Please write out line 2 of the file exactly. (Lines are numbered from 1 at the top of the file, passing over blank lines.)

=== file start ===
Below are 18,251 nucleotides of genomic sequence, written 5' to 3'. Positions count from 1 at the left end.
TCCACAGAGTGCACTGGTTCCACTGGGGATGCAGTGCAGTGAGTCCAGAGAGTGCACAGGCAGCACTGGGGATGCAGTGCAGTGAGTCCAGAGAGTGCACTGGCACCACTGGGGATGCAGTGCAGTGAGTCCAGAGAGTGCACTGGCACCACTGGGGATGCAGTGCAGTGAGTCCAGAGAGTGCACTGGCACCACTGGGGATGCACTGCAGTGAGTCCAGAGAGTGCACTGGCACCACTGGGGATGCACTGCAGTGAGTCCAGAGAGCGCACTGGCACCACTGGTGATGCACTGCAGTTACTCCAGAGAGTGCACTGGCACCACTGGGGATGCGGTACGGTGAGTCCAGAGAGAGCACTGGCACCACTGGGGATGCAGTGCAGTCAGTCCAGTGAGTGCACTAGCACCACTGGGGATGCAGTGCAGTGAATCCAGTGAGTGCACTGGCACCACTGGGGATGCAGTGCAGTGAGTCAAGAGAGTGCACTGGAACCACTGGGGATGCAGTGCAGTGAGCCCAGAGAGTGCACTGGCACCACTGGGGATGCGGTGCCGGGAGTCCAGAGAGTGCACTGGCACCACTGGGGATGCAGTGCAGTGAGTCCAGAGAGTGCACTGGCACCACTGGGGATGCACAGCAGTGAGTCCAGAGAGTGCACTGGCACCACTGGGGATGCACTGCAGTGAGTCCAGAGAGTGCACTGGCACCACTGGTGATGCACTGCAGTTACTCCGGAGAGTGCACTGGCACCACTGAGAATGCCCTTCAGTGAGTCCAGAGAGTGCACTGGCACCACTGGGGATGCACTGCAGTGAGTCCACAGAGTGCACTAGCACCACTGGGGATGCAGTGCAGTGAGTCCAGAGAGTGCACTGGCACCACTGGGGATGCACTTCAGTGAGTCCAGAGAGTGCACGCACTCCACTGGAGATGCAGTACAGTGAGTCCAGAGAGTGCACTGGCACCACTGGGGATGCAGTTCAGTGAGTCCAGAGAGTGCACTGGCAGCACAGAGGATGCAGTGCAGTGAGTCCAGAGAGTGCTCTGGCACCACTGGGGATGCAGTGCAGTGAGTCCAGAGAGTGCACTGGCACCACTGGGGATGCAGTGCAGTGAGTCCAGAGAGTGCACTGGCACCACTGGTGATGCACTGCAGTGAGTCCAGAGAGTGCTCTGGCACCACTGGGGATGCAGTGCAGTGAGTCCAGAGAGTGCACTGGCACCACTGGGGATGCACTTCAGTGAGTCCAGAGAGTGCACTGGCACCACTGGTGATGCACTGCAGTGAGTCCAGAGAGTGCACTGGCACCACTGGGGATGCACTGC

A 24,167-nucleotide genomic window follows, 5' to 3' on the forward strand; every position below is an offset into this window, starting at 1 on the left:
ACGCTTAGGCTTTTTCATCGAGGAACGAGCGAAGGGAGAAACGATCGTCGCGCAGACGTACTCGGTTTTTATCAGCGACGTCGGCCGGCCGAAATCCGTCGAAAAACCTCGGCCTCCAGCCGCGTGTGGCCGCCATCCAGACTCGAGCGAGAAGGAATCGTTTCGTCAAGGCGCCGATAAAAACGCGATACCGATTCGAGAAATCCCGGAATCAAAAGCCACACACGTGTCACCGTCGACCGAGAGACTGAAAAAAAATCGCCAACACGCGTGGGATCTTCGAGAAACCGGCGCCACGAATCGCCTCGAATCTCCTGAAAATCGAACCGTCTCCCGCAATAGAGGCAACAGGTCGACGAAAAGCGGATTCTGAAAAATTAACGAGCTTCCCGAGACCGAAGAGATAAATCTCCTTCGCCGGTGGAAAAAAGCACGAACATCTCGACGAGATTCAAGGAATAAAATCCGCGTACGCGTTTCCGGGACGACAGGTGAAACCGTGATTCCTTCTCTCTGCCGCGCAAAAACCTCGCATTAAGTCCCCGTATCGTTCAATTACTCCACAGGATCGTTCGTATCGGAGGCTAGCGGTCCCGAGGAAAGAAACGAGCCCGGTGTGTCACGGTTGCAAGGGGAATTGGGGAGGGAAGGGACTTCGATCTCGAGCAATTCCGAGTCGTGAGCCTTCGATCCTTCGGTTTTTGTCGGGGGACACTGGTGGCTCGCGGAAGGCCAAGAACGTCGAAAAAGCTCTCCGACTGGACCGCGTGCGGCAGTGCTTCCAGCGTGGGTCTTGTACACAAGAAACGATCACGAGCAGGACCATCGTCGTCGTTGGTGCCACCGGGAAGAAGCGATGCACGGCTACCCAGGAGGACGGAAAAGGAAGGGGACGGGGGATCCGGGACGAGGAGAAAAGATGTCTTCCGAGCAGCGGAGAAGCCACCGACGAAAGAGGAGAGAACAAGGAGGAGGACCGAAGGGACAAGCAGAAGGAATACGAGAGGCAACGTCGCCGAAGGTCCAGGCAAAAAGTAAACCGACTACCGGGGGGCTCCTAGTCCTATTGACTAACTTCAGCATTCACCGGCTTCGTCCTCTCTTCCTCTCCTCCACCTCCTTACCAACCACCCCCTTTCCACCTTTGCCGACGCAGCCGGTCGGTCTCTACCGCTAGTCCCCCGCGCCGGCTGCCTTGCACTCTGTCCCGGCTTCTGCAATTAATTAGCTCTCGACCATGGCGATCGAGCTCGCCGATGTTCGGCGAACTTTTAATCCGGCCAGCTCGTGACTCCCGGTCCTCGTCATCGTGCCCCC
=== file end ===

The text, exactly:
TCCACAGAGTGCACTGGTTCCACTGGGGATGCAGTGCAGTGAGTCCAGAGAGTGCACAGGCAGCACTGGGGATGCAGTGCAGTGAGTCCAGAGAGTGCACTGGCACCACTGGGGATGCAGTGCAGTGAGTCCAGAGAGTGCACTGGCACCACTGGGGATGCAGTGCAGTGAGTCCAGAGAGTGCACTGGCACCACTGGGGATGCACTGCAGTGAGTCCAGAGAGTGCACTGGCACCACTGGGGATGCACTGCAGTGAGTCCAGAGAGCGCACTGGCACCACTGGTGATGCACTGCAGTTACTCCAGAGAGTGCACTGGCACCACTGGGGATGCGGTACGGTGAGTCCAGAGAGAGCACTGGCACCACTGGGGATGCAGTGCAGTCAGTCCAGTGAGTGCACTAGCACCACTGGGGATGCAGTGCAGTGAATCCAGTGAGTGCACTGGCACCACTGGGGATGCAGTGCAGTGAGTCAAGAGAGTGCACTGGAACCACTGGGGATGCAGTGCAGTGAGCCCAGAGAGTGCACTGGCACCACTGGGGATGCGGTGCCGGGAGTCCAGAGAGTGCACTGGCACCACTGGGGATGCAGTGCAGTGAGTCCAGAGAGTGCACTGGCACCACTGGGGATGCACAGCAGTGAGTCCAGAGAGTGCACTGGCACCACTGGGGATGCACTGCAGTGAGTCCAGAGAGTGCACTGGCACCACTGGTGATGCACTGCAGTTACTCCGGAGAGTGCACTGGCACCACTGAGAATGCCCTTCAGTGAGTCCAGAGAGTGCACTGGCACCACTGGGGATGCACTGCAGTGAGTCCACAGAGTGCACTAGCACCACTGGGGATGCAGTGCAGTGAGTCCAGAGAGTGCACTGGCACCACTGGGGATGCACTTCAGTGAGTCCAGAGAGTGCACGCACTCCACTGGAGATGCAGTACAGTGAGTCCAGAGAGTGCACTGGCACCACTGGGGATGCAGTTCAGTGAGTCCAGAGAGTGCACTGGCAGCACAGAGGATGCAGTGCAGTGAGTCCAGAGAGTGCTCTGGCACCACTGGGGATGCAGTGCAGTGAGTCCAGAGAGTGCACTGGCACCACTGGGGATGCAGTGCAGTGAGTCCAGAGAGTGCACTGGCACCACTGGTGATGCACTGCAGTGAGTCCAGAGAGTGCTCTGGCACCACTGGGGATGCAGTGCAGTGAGTCCAGAGAGTGCACTGGCACCACTGGGGATGCACTTCAGTGAGTCCAGAGAGTGCACTGGCACCACTGGTGATGCACTGCAGTGAGTCCAGAGAGTGCACTGGCACCACTGGGGATGCACTGC